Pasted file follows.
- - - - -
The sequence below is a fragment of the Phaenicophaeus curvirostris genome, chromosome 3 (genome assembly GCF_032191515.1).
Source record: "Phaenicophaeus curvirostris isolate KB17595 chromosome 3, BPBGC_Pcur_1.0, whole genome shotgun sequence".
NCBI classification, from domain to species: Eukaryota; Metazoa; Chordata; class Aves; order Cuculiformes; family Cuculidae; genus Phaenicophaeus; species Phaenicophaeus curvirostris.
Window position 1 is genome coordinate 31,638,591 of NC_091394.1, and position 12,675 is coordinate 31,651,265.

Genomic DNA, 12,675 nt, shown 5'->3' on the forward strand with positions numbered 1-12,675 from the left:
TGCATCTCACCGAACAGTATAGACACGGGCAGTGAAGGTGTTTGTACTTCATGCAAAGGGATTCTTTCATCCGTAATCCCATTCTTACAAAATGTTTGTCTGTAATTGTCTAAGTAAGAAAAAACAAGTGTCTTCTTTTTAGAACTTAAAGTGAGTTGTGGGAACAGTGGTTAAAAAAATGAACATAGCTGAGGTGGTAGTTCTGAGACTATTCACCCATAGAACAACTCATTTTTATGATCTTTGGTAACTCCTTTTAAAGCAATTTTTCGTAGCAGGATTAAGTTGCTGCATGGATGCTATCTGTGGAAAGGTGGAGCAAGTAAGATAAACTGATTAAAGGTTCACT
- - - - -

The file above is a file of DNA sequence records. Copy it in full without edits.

The sequence below is a fragment of the Phaenicophaeus curvirostris genome, chromosome 3 (genome assembly GCF_032191515.1).
Source record: "Phaenicophaeus curvirostris isolate KB17595 chromosome 3, BPBGC_Pcur_1.0, whole genome shotgun sequence".
NCBI classification, from domain to species: Eukaryota; Metazoa; Chordata; class Aves; order Cuculiformes; family Cuculidae; genus Phaenicophaeus; species Phaenicophaeus curvirostris.
Window position 1 is genome coordinate 31,638,591 of NC_091394.1, and position 12,675 is coordinate 31,651,265.

Genomic DNA, 12,675 nt, shown 5'->3' on the forward strand with positions numbered 1-12,675 from the left:
TGCATCTCACCGAACAGTATAGACACGGGCAGTGAAGGTGTTTGTACTTCATGCAAAGGGATTCTTTCATCCGTAATCCCATTCTTACAAAATGTTTGTCTGTAATTGTCTAAGTAAGAAAAAACAAGTGTCTTCTTTTTAGAACTTAAAGTGAGTTGTGGGAACAGTGGTTAAAAAAATGAACATAGCTGAGGTGGTAGTTCTGAGACTATTCACCCATAGAACAACTCATTTTTATGATCTTTGGTAACTCCTTTTAAAGCAATTTTTCGTAGCAGGATTAAGTTGCTGCATGGATGCTATCTGTGGAAAGGTGGAGCAAGTAAGATAAACTGATTAAAGGTTCACT